9. 9. Easton, J. and Gophen, M. (2003) Diel Variations in the Vertical Distribution of Fish and Plankton in Lake Kinneret: A 24-h Study of Ecological Overlap. Hydrobiologia, 491, 91-100.

  10. 10. Gophen, M. (1978) Errors in the Estimation of Recruitment of Early Stages of Mesocyclops leuckarti (Claus) Caused by the Diurnal Periodicity of Egg Production. Hydrobiologia, 57, 59-64.

  11. 11. Gophen, M. (1978) The Productivity of Mesocyclops leuckarti (Claus) in Lake Kinneret (Israel). Hydrobiologia, 60, 17-22.

  12. 12. Gophen, M. and Azoulay, B. (2002) The Trophic Status of Zooplankton Communities in Lake Kinneret (Israel). Verhandlungen des Internationalen Verein Limnologie, 28, 836-839.

  13. 13. Gophen, M. and Landau, R. (1977) Trophic Interactions between Zooplankton and Sardine (Mirogrex terraesanctae) Populations in Lake Kinneret, Israel. Oikos, 29, 166-174.

  14. 14. Serruya, C., Gophen, M. and Pollingher, U. (1980) Lake Kinneret: Carbon Flow Patterns and Ecosystem Management. Archiv für Hydrobiologie, 88, 265-302.

  15. 15. Drenner, R.W., Vinyard, G.L., Gophen, M. and McComas, S.R. (1982) Feeding Behaviour of the Cichlid Sarotherodon galilaeus: Selective Predation on Lake Kinneret Zooplankton. Hydrobiologia, 87, 17-20.

  16. 16. Gophen, M., Drenner, R.W. and Vinyard, G.L. (1983) Cichlid Stocking and the Decline of the Galilee St. Peter’s Fish (Sarotherodon galilaeus) in Lake Kinneret (Israel). Canadian Journal of Fisheries and Aquatic Sciences, 40, 983-986.

  17. 17. Gophen, M. (1985) Effect of Fish Predation on Size Class Distribution of Cladocerans in Lake Kinneret. Verhandlungen des Internationalen Verein Limnologie, 22, 3104-3108.

  18. 18. Gophen, M. and Pollingher, U. (1985) Relationships between Food Availability, Fish Predation and the Abundance of the Herbivorous Zooplankton Community in Lake Kinneret. Archiv für Hydrobiologie-Beiheft Ergebnisse der Limnologie, 21, 397-405.

  19. 19. Vinyard, G.L., Drenner, R.W., Gophen, M., Pollingher, U., Winkleman, D.L. and Hambright, K.D. (1988) An Experimental Study of the Plankton Community Impacts of Two Filter-Feeding Cichlids, The Galilee Saint Peter’s Fish (Sarotherodon galilaeus) and Blue Tilapia (Tilapia aurea). Canadian Journal of Fisheries and Aquatic Sciences, 45, 685-690.

  20. 20. Landau, R., Gophen, M. and Walline, P. (1988) Larval Mirogrex terraesanctae (Cyprinidae) of Lake Kinneret (Israel): Growth Rate, Plankton Selectivities, Consumption Rates and Interactions with Rotifers. Hydrobiologia, 169, 91-106.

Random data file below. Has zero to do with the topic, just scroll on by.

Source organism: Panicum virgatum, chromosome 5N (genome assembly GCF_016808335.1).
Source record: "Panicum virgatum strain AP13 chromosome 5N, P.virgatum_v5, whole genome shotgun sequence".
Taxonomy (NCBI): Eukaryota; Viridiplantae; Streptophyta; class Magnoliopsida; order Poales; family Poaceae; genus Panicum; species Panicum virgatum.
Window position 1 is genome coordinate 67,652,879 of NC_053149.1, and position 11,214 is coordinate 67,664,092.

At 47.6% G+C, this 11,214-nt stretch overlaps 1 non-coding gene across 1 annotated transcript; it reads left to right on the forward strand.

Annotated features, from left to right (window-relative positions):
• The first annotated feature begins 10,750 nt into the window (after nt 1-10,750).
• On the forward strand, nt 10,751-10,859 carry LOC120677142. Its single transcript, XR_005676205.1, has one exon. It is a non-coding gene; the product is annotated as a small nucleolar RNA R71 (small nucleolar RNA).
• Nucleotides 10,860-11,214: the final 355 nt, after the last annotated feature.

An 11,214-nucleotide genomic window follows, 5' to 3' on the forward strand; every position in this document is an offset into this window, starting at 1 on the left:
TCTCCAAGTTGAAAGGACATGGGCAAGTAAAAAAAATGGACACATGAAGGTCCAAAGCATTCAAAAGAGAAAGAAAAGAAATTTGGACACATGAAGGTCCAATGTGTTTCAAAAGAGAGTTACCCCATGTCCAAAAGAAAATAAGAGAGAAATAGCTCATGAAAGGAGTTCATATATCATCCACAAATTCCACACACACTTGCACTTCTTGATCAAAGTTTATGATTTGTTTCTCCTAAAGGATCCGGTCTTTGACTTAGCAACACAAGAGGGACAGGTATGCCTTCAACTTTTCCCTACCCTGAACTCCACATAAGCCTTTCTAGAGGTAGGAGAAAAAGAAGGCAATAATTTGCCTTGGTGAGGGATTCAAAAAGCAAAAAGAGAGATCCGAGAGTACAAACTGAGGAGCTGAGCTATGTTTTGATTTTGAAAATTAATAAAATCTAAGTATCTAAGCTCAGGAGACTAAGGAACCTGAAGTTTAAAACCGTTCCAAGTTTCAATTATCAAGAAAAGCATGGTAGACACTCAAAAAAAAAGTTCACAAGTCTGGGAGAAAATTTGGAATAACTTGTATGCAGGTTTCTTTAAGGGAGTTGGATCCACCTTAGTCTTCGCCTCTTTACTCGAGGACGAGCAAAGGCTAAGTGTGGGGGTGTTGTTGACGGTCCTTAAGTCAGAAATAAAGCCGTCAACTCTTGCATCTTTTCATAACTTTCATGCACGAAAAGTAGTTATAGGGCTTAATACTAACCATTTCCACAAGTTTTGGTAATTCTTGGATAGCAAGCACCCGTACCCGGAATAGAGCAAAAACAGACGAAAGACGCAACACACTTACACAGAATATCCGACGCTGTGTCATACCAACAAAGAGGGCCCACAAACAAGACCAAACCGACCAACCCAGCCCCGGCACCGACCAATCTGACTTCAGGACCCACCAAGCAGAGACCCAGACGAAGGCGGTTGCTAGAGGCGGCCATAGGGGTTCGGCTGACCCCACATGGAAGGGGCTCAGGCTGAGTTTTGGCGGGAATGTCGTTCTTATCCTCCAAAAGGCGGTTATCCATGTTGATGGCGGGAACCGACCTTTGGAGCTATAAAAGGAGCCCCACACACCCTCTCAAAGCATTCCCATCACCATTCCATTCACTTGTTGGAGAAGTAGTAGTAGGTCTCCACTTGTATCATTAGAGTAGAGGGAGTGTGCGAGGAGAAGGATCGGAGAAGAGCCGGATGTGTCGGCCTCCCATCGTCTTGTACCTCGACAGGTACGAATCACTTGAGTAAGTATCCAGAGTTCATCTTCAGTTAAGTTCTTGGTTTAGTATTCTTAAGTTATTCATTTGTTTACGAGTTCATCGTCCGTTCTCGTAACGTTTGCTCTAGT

21. 21. Gophen, M. and Threlkeld, S.T. (1989) An Experimental Study of Zooplankton Consumption by the Lake Kinneret Sardine. Archiv fur Hydrobiologie, 115, 91-95.

  22. 22. Azoulay, B. and Gophen, M. (1992) Feeding Habits of Larval Mirograx terraesanctae (Steinitz 1952) in Lake Kinneret (Israel): I. Field Study. Hydrobiologia, 246, 243-249.

  23. 23. Azoulay, B. and Gophen, M. (1992) Feeding Habits of Larval Mirograx terraesanctae (Steinitz 1952) in Lake Kinneret (Israel): II. Experimental Study. Hydrobiologia, 246, 251-258.

  24. 24. Easton, J. and Gophen, M. (2002) Trophic Relations between Zooplankton and Bleaks (Acanthobrama spp.) in Lake Kinneret (Israel). Verhandlungen des Internationalen Verein Limnologie, 28, 1258-1261.

  25. 25. Gophen, M. (1976) Temperature Dependence of Food Intake, Ammonia Excretion and Respiration in Ceriodaphnia reticulata (Jurine) (Lake Kinneret, Israel). Freshwater Biology, 6, 451-455.

  26. 26. Gophen, M. (1976) Temperature Effect on Lifespan, Metabolism and Development time of Mesocyclops leuckarti (Claus). Oecologia, 25, 271-277.

  27. 27. Gophen, M. (1992) Long-Term Changes of Plankton-Communities in Lake Kinneret, Israel. Asian Fisheries Science, 5, 291-302.

  28. 28. Gophen, M. (2013) The Impact of Temperature Elevation on the Decline of Cyclopoid Population in Lake Kinneret (Israel). The Journal of Ecology Photon, 107, 223-239.

  29. 29. Gophen, M. (2015) Thermal Preference by Mesocyclops ogunnus (Onabamiro 1957). Open Journal of Ecology, 5, 15-21.

  30. 30. Gophen, M. (2015) Ecophysiology of Lake Kinneret (Israel) Zooplankton. Earth & Environmental Sciences, 5, 187-198.

  31. 31. Gophen, M. (2016) Scientific Values Are Crucial for Lake Kinneret Management Design: Test Cases. Engineering Management Research, 5, 12-21.

  32. 32. Gophen, M. (2017) Search for Environmental Causation of the Cladoceran Dynamics in Lake Kinneret, Israel. Open Journal of Modern Hydrology, 7, 90-104.

  33. 33. Gophen, M. (1978) Zooplankton. In: Serruya, C., Ed., Lake Kinneret, Monographiae Biologicae, Vol. 32, Dr. W. Junk Publishers, The Hague, 297-311.

  34. 34. Gophen, M. (1981) Metabolic Activity of Herbivorous Zooplankton in Lake Kinneret (Israel) during 1972-1977. Journal of Plankton Research, 3, 15-24.

  35. 35. Serruya, S. (1974) The Mixing Pattern of the Jordan River in Lake Kinneret. Limnology and Oceanography, 19, 175-181.

  36. 36. Serruya, S. (1978) Chapter: Water Motions. In: Serruya, C. Ed., Lake Kinneret, Monographiae Biologicae, Vol. 32, Junk Publishers, The Hgue, Boston, London, 167-172.

  37. 37. Gophen, M. (2015) The Impact of Turbidity on Zooplanlkton Densities in Lake Kinneret (Israel). Open Journal of Modern Hydrology, 5, 87-94.

  38. 38. Walline, P., Pizanty, S., Gophen, M. and Berman, T. (1990) The Ecosystem of Lake Kinneret, Israel. ICES.C.M. 1990/L:39, 1-8.